As with most everything in life, there are always two sides to every story, two dissenting views on a situation. What might
be repulsive to some (peeing on the side of the road) may resonate with others (peeing on the side of the road!).
It's no different in pharma advertising, where innovation has been slowly stifled by rampant cost-cutting throughout the industry.
It is this showcase of creativity in an otherwise trying environment that makes this year's Ad Stars all the more impressive.
In fact, succeeding in a resource-constrained environment is something to be lauded: "Tighter budgets encourage innovation.
People need to work a bit harder to get business," says Jay Carter, senior VP and director of strategy services at AbelsonTaylor.
GETTY IMAGES / HIROKI - RUSH OF HAPPINESS
This year's group proves innovation has not been held back in the face of adversity. From the clever use of a CFC light bulb,
to a baby with telekinetic powers, to a trailing dark cloud, messages were relayed loud and clear to consumers.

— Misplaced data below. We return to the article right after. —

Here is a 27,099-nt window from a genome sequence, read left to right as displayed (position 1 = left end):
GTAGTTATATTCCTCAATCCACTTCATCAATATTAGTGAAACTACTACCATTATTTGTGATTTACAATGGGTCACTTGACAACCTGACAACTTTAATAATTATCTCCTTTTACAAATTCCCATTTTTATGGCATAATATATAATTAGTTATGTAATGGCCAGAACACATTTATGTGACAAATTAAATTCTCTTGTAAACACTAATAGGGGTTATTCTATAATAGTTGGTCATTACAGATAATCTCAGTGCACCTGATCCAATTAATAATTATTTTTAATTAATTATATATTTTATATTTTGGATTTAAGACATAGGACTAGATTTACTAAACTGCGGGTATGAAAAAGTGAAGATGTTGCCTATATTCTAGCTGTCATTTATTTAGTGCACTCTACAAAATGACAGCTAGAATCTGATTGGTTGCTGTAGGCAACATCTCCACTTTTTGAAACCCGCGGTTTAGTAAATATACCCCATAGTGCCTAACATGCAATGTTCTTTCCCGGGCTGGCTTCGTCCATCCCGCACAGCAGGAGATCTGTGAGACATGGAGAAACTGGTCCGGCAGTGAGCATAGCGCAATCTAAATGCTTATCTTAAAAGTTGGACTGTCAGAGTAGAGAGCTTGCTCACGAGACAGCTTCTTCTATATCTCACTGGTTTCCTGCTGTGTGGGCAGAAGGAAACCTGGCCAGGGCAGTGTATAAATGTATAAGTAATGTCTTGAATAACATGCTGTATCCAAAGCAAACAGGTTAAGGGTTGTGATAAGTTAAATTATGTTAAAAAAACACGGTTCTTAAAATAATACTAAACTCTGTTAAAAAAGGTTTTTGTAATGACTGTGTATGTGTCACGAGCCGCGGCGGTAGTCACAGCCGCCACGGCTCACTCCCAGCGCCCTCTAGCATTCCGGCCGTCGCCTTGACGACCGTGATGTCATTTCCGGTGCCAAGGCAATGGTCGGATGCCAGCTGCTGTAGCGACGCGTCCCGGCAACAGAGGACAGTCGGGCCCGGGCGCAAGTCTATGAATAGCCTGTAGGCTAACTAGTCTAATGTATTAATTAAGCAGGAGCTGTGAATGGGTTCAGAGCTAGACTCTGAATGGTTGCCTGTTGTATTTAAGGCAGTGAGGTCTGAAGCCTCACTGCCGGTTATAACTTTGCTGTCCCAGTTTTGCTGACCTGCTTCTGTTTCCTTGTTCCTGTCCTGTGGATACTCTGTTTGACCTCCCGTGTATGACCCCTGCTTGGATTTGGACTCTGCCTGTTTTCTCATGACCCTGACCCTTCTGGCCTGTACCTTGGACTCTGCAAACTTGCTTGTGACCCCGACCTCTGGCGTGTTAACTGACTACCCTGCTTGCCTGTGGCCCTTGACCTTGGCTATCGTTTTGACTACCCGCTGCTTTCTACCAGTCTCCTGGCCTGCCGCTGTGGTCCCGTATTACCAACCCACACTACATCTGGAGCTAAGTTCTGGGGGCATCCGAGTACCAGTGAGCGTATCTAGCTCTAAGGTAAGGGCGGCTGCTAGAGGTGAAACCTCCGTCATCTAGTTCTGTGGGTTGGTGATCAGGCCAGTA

Of course, nothing about the creative process is simple; it takes time, trials, and effort to bring an effective idea to light.
But being simple yet effective is key, according to Al Topin of Topin Associates (see "The Brand Promotion Gauntlet").
According to Topin, simple delivers clarity, leads to relevance, and enables big ideas that are memorable—and, hey, what's
the point of an advertisement if it's not memorable, right?
For Carter, what's complicated isn't a deterrent at all. "The industry has always been regulated. The invasiveness of the
regulations waxes and wanes, but it is a constant. For me, finding things that work brilliantly in the face of regulation
is part of the fun, part of the challenge."
Ad Stars 2011 is the story of the people behind the best of pharma advertising over the past year. It gives credit where credit
is due to those who developed, wrote, shot, and designed the spots you've seen all over television, in print, and online.
These are the people who help bring the compelling messages to the forefront. It's their job to find out what it feels like
to be the BPH sufferer, the depressed soccer mom, or the spasmodic child. And they've done a masterful job. The following
pages are Pharm Exec's way of applauding them.